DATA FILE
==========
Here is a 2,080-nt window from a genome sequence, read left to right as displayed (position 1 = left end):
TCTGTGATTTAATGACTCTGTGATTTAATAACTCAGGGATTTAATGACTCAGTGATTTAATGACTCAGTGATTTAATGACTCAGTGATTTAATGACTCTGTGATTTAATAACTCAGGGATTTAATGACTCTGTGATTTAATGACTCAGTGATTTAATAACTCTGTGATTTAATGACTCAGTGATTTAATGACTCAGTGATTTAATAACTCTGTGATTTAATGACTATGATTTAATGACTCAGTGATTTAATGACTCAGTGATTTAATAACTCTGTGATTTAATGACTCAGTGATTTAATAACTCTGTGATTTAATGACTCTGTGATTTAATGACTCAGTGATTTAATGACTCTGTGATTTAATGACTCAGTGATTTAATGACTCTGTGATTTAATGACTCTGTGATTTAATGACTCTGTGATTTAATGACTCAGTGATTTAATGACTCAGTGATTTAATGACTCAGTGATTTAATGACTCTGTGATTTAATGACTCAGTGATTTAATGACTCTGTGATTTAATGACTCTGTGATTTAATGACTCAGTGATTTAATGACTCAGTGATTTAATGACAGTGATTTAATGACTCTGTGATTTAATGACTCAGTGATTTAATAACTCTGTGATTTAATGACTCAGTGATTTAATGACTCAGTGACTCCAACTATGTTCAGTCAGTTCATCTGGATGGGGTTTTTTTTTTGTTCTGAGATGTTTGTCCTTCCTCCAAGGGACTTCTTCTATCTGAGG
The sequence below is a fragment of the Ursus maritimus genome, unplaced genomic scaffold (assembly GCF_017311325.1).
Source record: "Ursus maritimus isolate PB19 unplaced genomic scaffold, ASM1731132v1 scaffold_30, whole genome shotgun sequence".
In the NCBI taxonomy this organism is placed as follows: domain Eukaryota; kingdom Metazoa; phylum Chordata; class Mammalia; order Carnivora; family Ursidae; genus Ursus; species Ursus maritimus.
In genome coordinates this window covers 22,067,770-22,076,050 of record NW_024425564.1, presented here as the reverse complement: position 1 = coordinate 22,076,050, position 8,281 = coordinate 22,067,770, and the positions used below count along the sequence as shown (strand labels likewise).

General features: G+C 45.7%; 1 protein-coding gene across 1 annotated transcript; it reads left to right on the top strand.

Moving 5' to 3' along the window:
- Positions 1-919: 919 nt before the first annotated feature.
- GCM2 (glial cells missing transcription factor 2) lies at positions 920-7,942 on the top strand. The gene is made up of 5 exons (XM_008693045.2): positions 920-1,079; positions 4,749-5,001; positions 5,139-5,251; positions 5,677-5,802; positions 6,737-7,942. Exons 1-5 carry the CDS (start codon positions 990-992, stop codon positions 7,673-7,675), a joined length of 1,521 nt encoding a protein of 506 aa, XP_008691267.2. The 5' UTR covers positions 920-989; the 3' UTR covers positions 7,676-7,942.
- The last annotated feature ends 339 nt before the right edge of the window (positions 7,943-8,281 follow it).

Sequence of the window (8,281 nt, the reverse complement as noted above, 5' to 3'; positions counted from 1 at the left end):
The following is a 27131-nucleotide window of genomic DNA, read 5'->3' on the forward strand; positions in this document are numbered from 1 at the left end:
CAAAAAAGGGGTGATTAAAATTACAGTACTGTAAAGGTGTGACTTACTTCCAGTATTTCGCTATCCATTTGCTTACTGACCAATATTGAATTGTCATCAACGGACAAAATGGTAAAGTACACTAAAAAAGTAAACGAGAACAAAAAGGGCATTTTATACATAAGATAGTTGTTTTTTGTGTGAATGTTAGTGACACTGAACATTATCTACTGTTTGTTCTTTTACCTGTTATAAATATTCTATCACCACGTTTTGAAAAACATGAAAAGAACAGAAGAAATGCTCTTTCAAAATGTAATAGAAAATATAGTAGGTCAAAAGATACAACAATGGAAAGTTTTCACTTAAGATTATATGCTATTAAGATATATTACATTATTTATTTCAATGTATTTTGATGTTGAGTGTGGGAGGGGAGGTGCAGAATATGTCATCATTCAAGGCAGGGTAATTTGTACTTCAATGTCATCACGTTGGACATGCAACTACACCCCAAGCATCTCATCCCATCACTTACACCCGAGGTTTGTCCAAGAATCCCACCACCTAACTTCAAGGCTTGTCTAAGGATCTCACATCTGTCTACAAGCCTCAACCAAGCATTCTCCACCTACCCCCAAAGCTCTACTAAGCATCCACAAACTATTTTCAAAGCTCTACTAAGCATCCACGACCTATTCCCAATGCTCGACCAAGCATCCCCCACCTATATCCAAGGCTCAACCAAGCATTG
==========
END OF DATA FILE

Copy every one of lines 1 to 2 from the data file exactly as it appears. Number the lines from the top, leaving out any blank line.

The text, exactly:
Here is a 2,080-nt window from a genome sequence, read left to right as displayed (position 1 = left end):
TCTGTGATTTAATGACTCTGTGATTTAATAACTCAGGGATTTAATGACTCAGTGATTTAATGACTCAGTGATTTAATGACTCAGTGATTTAATGACTCTGTGATTTAATAACTCAGGGATTTAATGACTCTGTGATTTAATGACTCAGTGATTTAATAACTCTGTGATTTAATGACTCAGTGATTTAATGACTCAGTGATTTAATAACTCTGTGATTTAATGACTATGATTTAATGACTCAGTGATTTAATGACTCAGTGATTTAATAACTCTGTGATTTAATGACTCAGTGATTTAATAACTCTGTGATTTAATGACTCTGTGATTTAATGACTCAGTGATTTAATGACTCTGTGATTTAATGACTCAGTGATTTAATGACTCTGTGATTTAATGACTCTGTGATTTAATGACTCTGTGATTTAATGACTCAGTGATTTAATGACTCAGTGATTTAATGACTCAGTGATTTAATGACTCTGTGATTTAATGACTCAGTGATTTAATGACTCTGTGATTTAATGACTCTGTGATTTAATGACTCAGTGATTTAATGACTCAGTGATTTAATGACAGTGATTTAATGACTCTGTGATTTAATGACTCAGTGATTTAATAACTCTGTGATTTAATGACTCAGTGATTTAATGACTCAGTGACTCCAACTATGTTCAGTCAGTTCATCTGGATGGGGTTTTTTTTTTGTTCTGAGATGTTTGTCCTTCCTCCAAGGGACTTCTTCTATCTGAGG